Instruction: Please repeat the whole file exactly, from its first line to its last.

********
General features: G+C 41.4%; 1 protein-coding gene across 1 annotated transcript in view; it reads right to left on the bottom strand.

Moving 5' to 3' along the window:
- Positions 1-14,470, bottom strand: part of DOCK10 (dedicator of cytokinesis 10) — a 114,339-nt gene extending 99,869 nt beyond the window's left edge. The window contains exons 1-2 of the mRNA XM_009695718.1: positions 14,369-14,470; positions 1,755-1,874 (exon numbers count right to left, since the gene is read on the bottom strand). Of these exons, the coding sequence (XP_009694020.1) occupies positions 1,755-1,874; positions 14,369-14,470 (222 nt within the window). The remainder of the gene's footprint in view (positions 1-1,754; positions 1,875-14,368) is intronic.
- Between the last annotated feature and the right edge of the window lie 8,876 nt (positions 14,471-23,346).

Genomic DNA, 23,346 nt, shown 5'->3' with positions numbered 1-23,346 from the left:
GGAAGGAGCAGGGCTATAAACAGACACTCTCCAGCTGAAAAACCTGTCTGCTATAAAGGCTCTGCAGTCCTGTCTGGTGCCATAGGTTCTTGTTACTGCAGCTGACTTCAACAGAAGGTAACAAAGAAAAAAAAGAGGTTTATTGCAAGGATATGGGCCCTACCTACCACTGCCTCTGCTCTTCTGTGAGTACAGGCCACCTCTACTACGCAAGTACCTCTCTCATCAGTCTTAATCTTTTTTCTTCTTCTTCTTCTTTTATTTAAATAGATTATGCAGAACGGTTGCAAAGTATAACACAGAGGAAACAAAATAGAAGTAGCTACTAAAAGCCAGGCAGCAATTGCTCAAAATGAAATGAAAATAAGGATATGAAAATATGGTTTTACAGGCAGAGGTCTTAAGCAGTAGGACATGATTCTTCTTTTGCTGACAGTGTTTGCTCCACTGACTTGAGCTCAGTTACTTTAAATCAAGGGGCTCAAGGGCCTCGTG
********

General features: G+C 41.4%; 1 protein-coding gene across 1 annotated transcript in view; it reads right to left on the bottom strand.

Moving 5' to 3' along the window:
- Positions 1-14,470, bottom strand: part of DOCK10 (dedicator of cytokinesis 10) — a 114,339-nt gene extending 99,869 nt beyond the window's left edge. The window contains exons 1-2 of the mRNA XM_009695718.1: positions 14,369-14,470; positions 1,755-1,874 (exon numbers count right to left, since the gene is read on the bottom strand). Of these exons, the coding sequence (XP_009694020.1) occupies positions 1,755-1,874; positions 14,369-14,470 (222 nt within the window). The remainder of the gene's footprint in view (positions 1-1,754; positions 1,875-14,368) is intronic.
- Between the last annotated feature and the right edge of the window lie 8,876 nt (positions 14,471-23,346).

Genomic DNA, 23,346 nt, shown 5'->3' with positions numbered 1-23,346 from the left:
GGAAGGAGCAGGGCTATAAACAGACACTCTCCAGCTGAAAAACCTGTCTGCTATAAAGGCTCTGCAGTCCTGTCTGGTGCCATAGGTTCTTGTTACTGCAGCTGACTTCAACAGAAGGTAACAAAGAAAAAAAAGAGGTTTATTGCAAGGATATGGGCCCTACCTACCACTGCCTCTGCTCTTCTGTGAGTACAGGCCACCTCTACTACGCAAGTACCTCTCTCATCAGTCTTAATCTTTTTTCTTCTTCTTCTTCTTTTATTTAAATAGATTATGCAGAACGGTTGCAAAGTATAACACAGAGGAAACAAAATAGAAGTAGCTACTAAAAGCCAGGCAGCAATTGCTCAAAATGAAATGAAAATAAGGATATGAAAATATGGTTTTACAGGCAGAGGTCTTAAGCAGTAGGACATGATTCTTCTTTTGCTGACAGTGTTTGCTCCACTGACTTGAGCTCAGTTACTTTAAATCAAGGGGCTCAAGGGCCTCGTG